Today is the Transgender Day of Remembrance, a yearly assembly of vigils hosted around the world to mourn all of the lives lost to anti-transgender violence, both in the given year and throughout history. Gwendolyn Smith began TDOR in 1998 in memory of Rita Hester, a black trans woman widely known in her Massachusetts LGBT community who had been brutally stabbed to death. Hester’s murder was never solved, but her life hasn’t been forgotten. Neither have those of the other trans people who have been killed simply because they were trans. And so, for the last two decades, people have gathered on November 20 at churches, schools, parks and LGBT centers to commemorate the lives of all the trans and gender-nonconforming people lost.
Typically, the names of the dead are read aloud at these vigils, ensuring none of the slain would be dehumanized as mere statistics in a world where trans people face violence and oppression at staggering rates — particularly trans people of color. As Cecilia Gentili says in the video below, no matter how prevalent this violence is, “This isn’t supposed to happen.”
The disproportionate violence means survivors have to be resilient and their communities strong in order to develop leaders who will continue to fight on behalf of queer people even when that fight feels insurmountable.
One of these leaders is Flawless Sabrina, who died this weekend of natural causes. While her life wasn’t lost to the kind of violence TDOR is intended to highlight, the timing of her passing is fitting. Her life story is one of great achievement despite discrimination. She will be remembered as a gender expression rebel and entrepreneur who employed, mentored and championed queer Americans since the 1960s.
Born Jack Doroshow to a Jewish family in Philadelphia in 1939, the androgynous icon expressed an affinity for women’s clothes as a kid and fully developed the Flawless Sabrina identity by the time she was 19. A decade later, in the late 1960s, Sabrina was a key character in The Queen, a documentary about the National Academy Drag Ball she hosted throughout the latter part of the 20th century, for which Andy Warhol helped her secure funding. The film was released in 1968, a year before the Stonewall Riots that most of us are taught as the start of the American queer resistance movement. (Stonewall, of course, began thanks to the bravery of another trans woman.)
In the decades that followed, Sabrina experienced mainstream success as an artist and political advocate. In the 1970s, she began working as a queer consultant on Hollywood projects (e.g., Midnight Express and Butch Cassidy and the Sundance Kid), employed just as often to make sure things “weren’t gay” as she was to provide information about gay/queer life, if not more. She had a brief cameo in John Waters’ Pink Flamingos and spent much of her career orchestrating drag shows across the country, creating space and community for those forced to exist in the margins and fringes of the dominant culture that we frequently refer to as “traditional” or “normal.” (These adjectives should be replaced with more accurate descriptors, like “bound,” “limited” and “strangulating.”)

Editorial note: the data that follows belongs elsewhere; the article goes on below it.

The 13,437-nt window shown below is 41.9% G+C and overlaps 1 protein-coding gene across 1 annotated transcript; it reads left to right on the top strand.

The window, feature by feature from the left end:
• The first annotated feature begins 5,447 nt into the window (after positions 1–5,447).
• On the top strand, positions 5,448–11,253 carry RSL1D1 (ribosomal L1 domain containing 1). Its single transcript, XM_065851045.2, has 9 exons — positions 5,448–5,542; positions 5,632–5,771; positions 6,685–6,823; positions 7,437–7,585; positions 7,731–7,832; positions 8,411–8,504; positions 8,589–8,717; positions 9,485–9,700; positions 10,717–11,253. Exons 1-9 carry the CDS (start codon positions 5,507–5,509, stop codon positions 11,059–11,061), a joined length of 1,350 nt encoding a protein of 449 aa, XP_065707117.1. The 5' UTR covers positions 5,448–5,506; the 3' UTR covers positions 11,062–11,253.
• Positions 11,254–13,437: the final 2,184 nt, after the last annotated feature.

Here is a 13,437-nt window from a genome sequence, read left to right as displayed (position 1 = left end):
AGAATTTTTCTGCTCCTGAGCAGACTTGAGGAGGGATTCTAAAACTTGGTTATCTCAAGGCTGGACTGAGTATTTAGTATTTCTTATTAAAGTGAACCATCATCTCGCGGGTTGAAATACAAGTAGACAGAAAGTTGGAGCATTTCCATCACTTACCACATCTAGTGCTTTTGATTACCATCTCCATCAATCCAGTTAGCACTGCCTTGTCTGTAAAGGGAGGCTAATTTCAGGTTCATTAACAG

Decades later, when Hillary Clinton was Secretary of State, she called on Sabrina to help legislate reforms that ensured trans people could change (meaning, affirm) their gender on their U.S. passports. When Bruce Weber shot a 2013 Barneys campaign featuring trans models, an unprecedented project in the merchandising world, Sabrina was on set. The following year, she gave tarot readings as part of the Whitney Biennial, participating with generations of queer artists who looked up to her and her work. And when Vogue profiled Chelsea Manning in the September last year after her release from jail, the author made note of Sabrina as one of the friends waiting for Manning at one of the oldest gay bars in New York City.
All of these successes took perseverance. She was arrested more than 100 times because it was still illegal for people assigned male at birth to wear women’s clothing for much of her life. In order to become a more involved political activist, she handled her history of felony, but the very existence of these “crimes” shows the kind of weaponized ignorance she had to deal with for simply being herself.
In terms of who that was, she generally resented labels. And while she’s most often talked about as a drag icon, her decades of work for the trans community have inspired some of its best leaders, including the producer Zackary Drucker and journalist Diana Tourjee, who, in collaboration with Sabrina in recent years, founded the Flawless Sabrina Archive to preserve her art and history for future generations. I don’t want to conflate the legacy of drag queens with that of trans women, a misunderstanding that contributes to violence against trans women, but Sabrina was a queer femme who existed in between and everywhere, toggling identities and acting in favor of queers of all types.
Most of all, she inspired us to live radically as who we are no matter what the social or political costs; to affirm ourselves as the true arbitrators of our own morals while existing in a corrupt society with tons of rules; and to support other queers, outsiders and weirdos until our bodies, lifestyles and interests are accepted as just as “normal” as anyone else’s. For trans people, elders like Sabrina embody a type of history that can somehow sublimate the fear of existence into the joy of resistance, and until the rampant violence against trans and gender nonconforming bodies, we need to educate and exalt about as many of these elders, who are often times little known in mainstream discourse, as possible.